Now before the Court is TowLine's Motion to Dismiss for Failure to State a Claim and Motion to Dismiss for Lack of Jurisdiction, pursuant to Federal Rules of Civil Procedure 12(b)(1) and 12(b)(6). (ECF No. 7). TowLine seeks dismissal of the remaining claims asserted against it. For the reasons that follow, the Court concludes that this case is properly before the Court and there are no exceptional circumstances in this case that would justify abstaining. The Court further concludes that Counts II and IV are not barred by Pennsylvania's "gist of the action" doctrine because federal law governs this dispute and, even if Pennsylvania law did apply, the duties that were alleged to have been breached in Counts II and IV arise independently of the charter agreement. Finally, the Court concludes that it would be premature to dismiss Count III, seeking equitable relief under an unjust enrichment theory, because TowLine disputes whether the charter agreement was in effect. For all of these reasons and as further explained below, the balance of TowLine's Motion will be DENIED.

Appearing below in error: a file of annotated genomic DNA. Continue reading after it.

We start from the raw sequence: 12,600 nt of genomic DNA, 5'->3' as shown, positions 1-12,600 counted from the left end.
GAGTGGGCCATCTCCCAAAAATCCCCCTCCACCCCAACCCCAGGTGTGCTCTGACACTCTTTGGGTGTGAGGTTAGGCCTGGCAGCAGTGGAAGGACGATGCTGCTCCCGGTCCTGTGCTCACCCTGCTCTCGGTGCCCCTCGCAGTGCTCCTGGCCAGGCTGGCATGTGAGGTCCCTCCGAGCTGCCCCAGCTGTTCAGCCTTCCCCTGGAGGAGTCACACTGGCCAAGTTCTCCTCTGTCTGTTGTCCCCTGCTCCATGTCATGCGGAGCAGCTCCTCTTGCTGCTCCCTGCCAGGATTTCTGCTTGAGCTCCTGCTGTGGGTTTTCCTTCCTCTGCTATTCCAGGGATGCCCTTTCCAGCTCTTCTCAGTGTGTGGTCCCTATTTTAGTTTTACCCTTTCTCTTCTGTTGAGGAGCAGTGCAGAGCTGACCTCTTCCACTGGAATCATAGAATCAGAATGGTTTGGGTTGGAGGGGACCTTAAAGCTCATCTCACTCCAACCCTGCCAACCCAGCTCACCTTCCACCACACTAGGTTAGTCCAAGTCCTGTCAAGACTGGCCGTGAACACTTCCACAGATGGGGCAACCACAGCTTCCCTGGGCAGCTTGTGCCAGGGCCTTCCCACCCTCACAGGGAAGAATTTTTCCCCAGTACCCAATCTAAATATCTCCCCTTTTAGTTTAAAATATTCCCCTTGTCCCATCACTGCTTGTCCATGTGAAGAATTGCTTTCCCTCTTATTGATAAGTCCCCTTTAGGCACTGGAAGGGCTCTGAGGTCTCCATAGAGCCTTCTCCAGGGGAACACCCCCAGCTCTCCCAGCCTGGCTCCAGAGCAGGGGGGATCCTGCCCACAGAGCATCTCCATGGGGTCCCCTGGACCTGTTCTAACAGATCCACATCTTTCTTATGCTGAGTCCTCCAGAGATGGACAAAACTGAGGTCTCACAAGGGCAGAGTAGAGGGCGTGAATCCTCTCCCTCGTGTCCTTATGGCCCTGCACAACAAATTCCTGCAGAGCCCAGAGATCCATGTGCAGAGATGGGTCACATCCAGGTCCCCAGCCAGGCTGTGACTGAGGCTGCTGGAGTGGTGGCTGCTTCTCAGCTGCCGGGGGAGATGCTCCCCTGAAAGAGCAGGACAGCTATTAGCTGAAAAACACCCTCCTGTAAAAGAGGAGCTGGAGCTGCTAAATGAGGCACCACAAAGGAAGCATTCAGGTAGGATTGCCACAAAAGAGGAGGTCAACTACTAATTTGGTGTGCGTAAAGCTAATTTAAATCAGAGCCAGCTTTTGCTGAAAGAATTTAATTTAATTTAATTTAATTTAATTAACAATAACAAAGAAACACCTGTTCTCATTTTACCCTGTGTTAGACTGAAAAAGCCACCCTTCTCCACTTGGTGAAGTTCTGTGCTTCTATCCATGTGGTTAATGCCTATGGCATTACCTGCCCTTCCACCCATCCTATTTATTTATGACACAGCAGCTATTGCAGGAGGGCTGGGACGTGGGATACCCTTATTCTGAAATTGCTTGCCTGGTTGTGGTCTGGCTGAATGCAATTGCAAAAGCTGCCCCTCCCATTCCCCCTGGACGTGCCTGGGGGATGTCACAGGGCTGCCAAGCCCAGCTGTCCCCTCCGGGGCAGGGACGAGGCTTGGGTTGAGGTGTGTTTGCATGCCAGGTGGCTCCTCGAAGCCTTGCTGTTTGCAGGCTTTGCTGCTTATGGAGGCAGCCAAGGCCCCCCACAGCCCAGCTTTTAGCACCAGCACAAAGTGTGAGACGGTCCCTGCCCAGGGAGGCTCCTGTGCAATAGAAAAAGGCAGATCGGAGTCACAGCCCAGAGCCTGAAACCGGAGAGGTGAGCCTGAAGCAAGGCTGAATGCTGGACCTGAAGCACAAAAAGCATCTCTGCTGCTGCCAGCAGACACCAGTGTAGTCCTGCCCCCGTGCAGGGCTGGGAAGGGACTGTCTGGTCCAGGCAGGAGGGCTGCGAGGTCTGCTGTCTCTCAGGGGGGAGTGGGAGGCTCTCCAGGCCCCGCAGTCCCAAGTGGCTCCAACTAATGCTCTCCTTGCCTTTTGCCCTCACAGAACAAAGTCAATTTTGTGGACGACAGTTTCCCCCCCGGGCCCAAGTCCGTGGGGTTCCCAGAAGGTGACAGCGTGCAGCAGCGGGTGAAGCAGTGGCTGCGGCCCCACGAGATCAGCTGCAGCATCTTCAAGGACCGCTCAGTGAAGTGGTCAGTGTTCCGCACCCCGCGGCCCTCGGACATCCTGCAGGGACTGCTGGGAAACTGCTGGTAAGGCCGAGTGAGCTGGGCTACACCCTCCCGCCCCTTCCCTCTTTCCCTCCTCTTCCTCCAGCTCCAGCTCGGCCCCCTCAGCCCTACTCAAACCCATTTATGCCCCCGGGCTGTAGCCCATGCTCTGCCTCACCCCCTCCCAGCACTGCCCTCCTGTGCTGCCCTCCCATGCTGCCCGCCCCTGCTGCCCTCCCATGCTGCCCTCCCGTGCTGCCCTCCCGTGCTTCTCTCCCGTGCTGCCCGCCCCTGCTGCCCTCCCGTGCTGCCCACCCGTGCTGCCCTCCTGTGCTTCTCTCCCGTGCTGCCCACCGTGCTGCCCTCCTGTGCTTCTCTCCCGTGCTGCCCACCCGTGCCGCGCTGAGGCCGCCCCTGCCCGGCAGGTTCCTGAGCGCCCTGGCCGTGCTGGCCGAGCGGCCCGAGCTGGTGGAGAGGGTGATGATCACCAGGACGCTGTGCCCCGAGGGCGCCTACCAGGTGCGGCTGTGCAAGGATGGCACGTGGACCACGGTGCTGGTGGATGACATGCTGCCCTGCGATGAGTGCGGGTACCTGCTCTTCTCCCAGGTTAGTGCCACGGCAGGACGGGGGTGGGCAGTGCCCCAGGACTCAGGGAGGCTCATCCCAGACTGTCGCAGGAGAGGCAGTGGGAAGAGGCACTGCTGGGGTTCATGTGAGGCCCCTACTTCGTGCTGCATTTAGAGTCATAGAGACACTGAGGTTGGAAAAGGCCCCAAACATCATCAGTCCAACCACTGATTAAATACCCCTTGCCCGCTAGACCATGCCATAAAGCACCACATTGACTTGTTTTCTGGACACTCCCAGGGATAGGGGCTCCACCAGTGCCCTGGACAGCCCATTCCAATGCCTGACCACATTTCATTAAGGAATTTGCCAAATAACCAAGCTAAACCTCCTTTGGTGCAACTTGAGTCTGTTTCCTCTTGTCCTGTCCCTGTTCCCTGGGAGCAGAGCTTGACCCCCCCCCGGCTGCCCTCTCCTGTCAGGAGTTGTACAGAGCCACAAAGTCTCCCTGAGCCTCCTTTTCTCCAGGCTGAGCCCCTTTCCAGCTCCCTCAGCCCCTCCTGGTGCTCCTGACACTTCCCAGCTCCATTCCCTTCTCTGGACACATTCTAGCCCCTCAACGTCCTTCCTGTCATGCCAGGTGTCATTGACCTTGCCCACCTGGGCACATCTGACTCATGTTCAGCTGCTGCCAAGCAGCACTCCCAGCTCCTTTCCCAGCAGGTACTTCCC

I. BACKGROUND

         a. Factual Background